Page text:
Paula Yensen knows your property taxes are too high. She knows your family is struggling to make ends meet, and wondering when you will get some relief.
We have too many units of government, with overlapping and confusing jurisdictions and responsibilities. The State of Illinois has been using pension funds as a piggy bank for decades, and has failed to fund schools at the level the State Constitution demands. That's led to our budget disaster and record-high property taxes.
We have more units of government — nearly 7,000 — than any other state, by a large margin. Second-place Pennsylvania has less than 5,000, but just as many people as Illinois.
Illinois has some of the highest property taxes in the nation, and they are increasing much faster than inflation or income.
Property taxes are more burdensome than either income or sales taxes, especially since property taxation is not based on ability to pay. It's a "wealth tax" that may not reflect the taxpayers current economic situation, especially retirees on a fixed income.
Local schools are the largest consumer of property tax revenue, but they are not the biggest culprit in the property tax increases. Non-school taxing bodies have increased their consumption of property taxes by nearly double since 2000.
Homeowners' share of the property tax bill has grown much faster than commercial real estate. That's a sign of sluggish economic growth and poor planning.
So what's the solution?
Whenever government has trouble balancing its budget, the easy solution is to raise taxes. But the easy solution is the wrong approach. We need to cut government spending and find ways to consolidate government services and taxing bodies. That won't happen unless we elect leaders who are willing to make the hard choices and get public support.
Current County Board members love to cite the levy reduction for Valley High last year as an example of their tax-cutting ways. In fact, it was really just a shell game. The levy was abated on one line-item but the overall tax burden went up slightly, and money was borrowed from Valley High to dump extra money into the County Board's pension fund. Check your property tax bill. Did it go down? For most people, the answer is no. Here are just a few things we can do in McHenry County to really reduce our tax burden:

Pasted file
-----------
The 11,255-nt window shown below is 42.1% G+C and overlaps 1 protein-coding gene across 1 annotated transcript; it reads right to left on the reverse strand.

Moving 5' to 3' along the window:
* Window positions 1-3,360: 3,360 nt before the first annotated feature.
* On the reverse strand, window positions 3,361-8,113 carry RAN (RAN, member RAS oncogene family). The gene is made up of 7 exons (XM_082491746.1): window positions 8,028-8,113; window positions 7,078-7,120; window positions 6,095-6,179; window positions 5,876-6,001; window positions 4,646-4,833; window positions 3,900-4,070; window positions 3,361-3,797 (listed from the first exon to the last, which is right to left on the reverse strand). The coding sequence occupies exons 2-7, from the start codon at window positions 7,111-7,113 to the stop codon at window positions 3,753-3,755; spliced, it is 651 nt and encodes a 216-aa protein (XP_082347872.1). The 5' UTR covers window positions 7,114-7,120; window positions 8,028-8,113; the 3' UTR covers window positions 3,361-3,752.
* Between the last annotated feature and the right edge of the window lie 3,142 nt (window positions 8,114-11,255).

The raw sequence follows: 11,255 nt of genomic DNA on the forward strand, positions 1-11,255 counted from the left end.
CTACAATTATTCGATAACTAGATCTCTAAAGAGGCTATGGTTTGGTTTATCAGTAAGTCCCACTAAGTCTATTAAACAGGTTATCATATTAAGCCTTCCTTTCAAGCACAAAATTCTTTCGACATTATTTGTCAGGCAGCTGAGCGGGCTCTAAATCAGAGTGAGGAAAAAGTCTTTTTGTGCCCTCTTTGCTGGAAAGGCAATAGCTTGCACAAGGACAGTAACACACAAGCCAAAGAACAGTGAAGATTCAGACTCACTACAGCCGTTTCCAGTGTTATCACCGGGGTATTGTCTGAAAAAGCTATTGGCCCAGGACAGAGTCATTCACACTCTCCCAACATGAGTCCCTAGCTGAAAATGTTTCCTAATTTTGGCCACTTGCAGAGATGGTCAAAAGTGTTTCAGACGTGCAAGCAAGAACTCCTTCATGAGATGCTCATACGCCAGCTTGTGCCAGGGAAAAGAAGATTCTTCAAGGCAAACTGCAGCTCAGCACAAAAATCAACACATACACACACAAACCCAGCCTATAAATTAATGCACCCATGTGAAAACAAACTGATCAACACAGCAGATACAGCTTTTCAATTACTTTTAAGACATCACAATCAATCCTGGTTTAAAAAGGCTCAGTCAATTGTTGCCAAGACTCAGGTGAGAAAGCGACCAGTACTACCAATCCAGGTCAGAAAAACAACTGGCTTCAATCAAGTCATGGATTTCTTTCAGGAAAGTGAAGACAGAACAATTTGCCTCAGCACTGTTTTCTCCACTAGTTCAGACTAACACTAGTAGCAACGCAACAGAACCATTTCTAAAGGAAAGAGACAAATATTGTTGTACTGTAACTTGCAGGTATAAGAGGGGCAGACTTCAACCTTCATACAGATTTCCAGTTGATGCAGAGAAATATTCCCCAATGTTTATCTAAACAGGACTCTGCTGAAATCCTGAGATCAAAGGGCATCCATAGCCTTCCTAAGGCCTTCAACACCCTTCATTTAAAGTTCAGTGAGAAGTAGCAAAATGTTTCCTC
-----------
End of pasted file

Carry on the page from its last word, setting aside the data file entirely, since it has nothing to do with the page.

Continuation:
- Start electing County Board members who will put taxpayers first. Too many of the current members have been in office for a decade or longer, and haven't done a thing to reduce taxes. Why keep re-electing the same politicians who refuse to solve the problem?
- Cut the size of the County Board. We have 24 members on the board now. We can get the work done with 12-16 members without forcing those positions to be full-time. Consolidate some of the committees and reduce the amount of time spent in meetings. We have professional staff who can take on more of the details, and let the Board return to its rightful role as an oversight body. There's no need for Board members to be spending four or five hours in meetings that could easily be completed in less than one hour.
- Eliminate health care benefits for County Board members. There is absolutely no excuse for part-time Board members enjoying this perk when they deny the same benefit for part-time nursing staff at Valley Hi nursing home. Some board members receive more compensation from the health care package than from their salary. Many of them are Medicare eligible, but still choose to burden the taxpayers with this expense. It's outrageous.
- Demand that Board members do their homework. The Board recently spent $130,000 for a multi-media presentation on road projects. The material presented was not new. It was simply a nicely re-packaged summary (complete with aerial drone videography) of information the Board members already had. The members who most vocally demanded the presentation and special meeting didn't even bother to show up.
- Make meaningful investments in our infrastructure to attract new businesses to our communities. Profitable businesses and commercial real estate should be shouldering a larger share of our taxes, to take the burden off of home owners. So how do we do that? We should increase our efforts to leverage federal and state money for local projects. It's a win-win when we can improve our local infrastructure and business climate without spending a dime of local property taxes. Why would anyone be against that?